Newsletter - 20th October 2017

 

 

How to avoid errors when ordering BMD certificates

12 months, 8 billion records, 10% less BREAKING NEWS

Will you qualify for a free LostCousins upgrade?

ScotlandsPeople add 1935 Valuation Rolls NEW

Irish regiments of the British Army online

Army records: update

Hearth Tax Online out of action

Verses in a parish register

Do you know any beginners?

CSI: Paris

The chips are down at Ancestry DNA

Peter's Tips

Stop Press

 

The LostCousins newsletter is usually published 2 or 3 times a month. To access the previous newsletter (dated 15th October) click here; to find earlier articles use the customised Google search below (it searches ALL of the newsletters since February 2009, so you don't need to keep copies):

 

 

Whenever possible links are included to the websites or articles mentioned in the newsletter (they are highlighted in blue or purple and underlined, so you can't miss them). If one of the links doesn't work this normally indicates that you're using adblocking software - you need to make the LostCousins site an exception (or else use a different browser, such as Chrome).

 

To go to the main LostCousins website click the logo at the top of this newsletter. If you're not already a member, do join - it's FREE, and you'll get an email to alert you whenever there's a new edition of this newsletter available!

 

 

How to avoid errors when ordering BMD certificates

There's nothing worse than spending out £9.25 on a certificate from the GRO, waiting for it to arrive, then finding out that you've ordered the wrong one - and yet it's a mistake we've all made in the past.

 

Prior to 6th April 2010 the GRO offered a service where you would pay £3 (or was it £3.50) and they'd check each entry in a list until they found that matched the criteria you specified. You'd pay the normal cost of the certificate plus the checking fee for each entry they'd checked - it was a sort of insurance policy.

 

But in 2010 somebody in the corridors of power re-read the legislation and realised that there was no authority to charge for this service - on reading the announcement most people assumed that it had been discontinued. But it hadn't been discontinued - it just worked a bit differently. And best of all, it was now free!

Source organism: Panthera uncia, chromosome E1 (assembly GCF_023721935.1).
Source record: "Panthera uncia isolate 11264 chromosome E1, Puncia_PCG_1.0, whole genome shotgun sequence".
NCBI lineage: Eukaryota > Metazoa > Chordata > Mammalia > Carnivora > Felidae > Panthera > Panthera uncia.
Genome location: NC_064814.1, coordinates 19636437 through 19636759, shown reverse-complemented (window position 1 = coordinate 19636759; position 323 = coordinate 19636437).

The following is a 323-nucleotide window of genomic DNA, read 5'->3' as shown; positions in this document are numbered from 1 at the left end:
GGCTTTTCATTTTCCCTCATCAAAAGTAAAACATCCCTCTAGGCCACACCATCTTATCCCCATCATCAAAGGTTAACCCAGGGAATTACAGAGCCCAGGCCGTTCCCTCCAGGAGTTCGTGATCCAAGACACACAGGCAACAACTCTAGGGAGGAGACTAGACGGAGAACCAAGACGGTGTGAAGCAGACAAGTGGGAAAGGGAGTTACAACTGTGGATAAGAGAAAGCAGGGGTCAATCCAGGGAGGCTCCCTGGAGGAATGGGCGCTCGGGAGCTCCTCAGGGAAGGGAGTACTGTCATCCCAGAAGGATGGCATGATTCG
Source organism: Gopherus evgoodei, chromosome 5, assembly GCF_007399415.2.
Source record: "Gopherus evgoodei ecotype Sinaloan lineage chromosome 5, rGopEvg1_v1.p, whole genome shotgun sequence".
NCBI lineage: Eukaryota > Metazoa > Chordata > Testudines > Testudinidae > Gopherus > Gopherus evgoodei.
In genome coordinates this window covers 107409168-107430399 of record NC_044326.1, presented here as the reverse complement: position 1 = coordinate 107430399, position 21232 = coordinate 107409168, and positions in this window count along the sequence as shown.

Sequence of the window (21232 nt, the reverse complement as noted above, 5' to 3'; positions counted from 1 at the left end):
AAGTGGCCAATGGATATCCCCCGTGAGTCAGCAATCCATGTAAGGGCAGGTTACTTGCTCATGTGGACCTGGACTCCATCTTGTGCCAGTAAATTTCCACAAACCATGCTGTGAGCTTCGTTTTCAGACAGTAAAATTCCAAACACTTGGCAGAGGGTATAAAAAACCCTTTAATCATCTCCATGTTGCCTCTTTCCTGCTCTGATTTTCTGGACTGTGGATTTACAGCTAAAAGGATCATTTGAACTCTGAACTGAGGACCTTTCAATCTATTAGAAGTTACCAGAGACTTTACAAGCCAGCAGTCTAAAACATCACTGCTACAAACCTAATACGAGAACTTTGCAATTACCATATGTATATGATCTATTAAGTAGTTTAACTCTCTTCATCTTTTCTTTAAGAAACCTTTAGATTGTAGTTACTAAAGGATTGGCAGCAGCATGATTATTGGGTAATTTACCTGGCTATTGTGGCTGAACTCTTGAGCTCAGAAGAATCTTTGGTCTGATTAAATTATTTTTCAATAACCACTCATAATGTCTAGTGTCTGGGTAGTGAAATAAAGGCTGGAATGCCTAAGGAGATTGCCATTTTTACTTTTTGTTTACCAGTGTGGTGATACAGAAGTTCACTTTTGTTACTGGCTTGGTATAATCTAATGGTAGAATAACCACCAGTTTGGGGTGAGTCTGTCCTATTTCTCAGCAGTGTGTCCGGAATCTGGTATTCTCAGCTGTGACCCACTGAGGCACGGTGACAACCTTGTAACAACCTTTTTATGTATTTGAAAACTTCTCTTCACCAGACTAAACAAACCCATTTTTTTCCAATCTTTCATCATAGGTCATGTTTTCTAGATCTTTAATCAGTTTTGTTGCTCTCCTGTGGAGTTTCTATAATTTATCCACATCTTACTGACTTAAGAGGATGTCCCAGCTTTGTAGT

When I wrote about the checking service in the last issue of this newsletter I explained how to place an order, but I didn't mention that there is a limit to how many entries will be checked. Subsequently a LostCousins member who is a professional genealogist reminded me that the GRO will only check a maximum 6 entries - which might possibly cause a problem if you're searching for someone with a very common forename/surname combination.

 

It's not a problem you'll run into very often, because you have to specify the registration district, and they'll only search three years (the year you specify and one on either side). Even 'John Smith' tends not to show up more than 6 times in a 3 year period, at least not in the registration districts I checked. (You might, however, run into a problem if you're searching for a 'John Jones' in Wales, because in some parts of Wales a quarter of the inhabitants are called Jones.)

 

It's not a foolproof solution - the GRO will stop searching as soon as they find an entry that matches the criteria you specify, so you may never know that there was another matching entry. On the other hand, if you're too specific you might be told the entry can't be found, even though there's a 'near match'.

 

Tip: if you can, avoid specifying an occupation - since there can be many different ways of describing the same job.

 

The good news is that if they don't find a matching entry you won't be charged at all, whereas if they find an entry that matches all the criteria you specified - it's very probably the one you wanted.

 

I can't imagine that this free service will last for ever: now that the GRO has more flexibility, subject to Ministerial approval, to offer different services at different prices, there will probably come a point where they'll start charging (or else discontinue the service altogether). But while you can, take advantage of their generosity!

 

Finally, if you are unsatisfied with the service you receive from the GRO you can now contact them online by following this link.

 

12 months, 8 billion records, 10% less BREAKING NEWS

Just as I was starting to unwind after a very busy week news came through from Findmypast of a discount offer on all NEW 12 month World subscriptions - it runs until midnight (London time) on 31st October (but see note below about the UK link).Fortunately I'd already started putting this newsletter together, so I was able to rush it out for the weekend - I know that for a lot of readers it's the only time you get a chance to work on your family tree.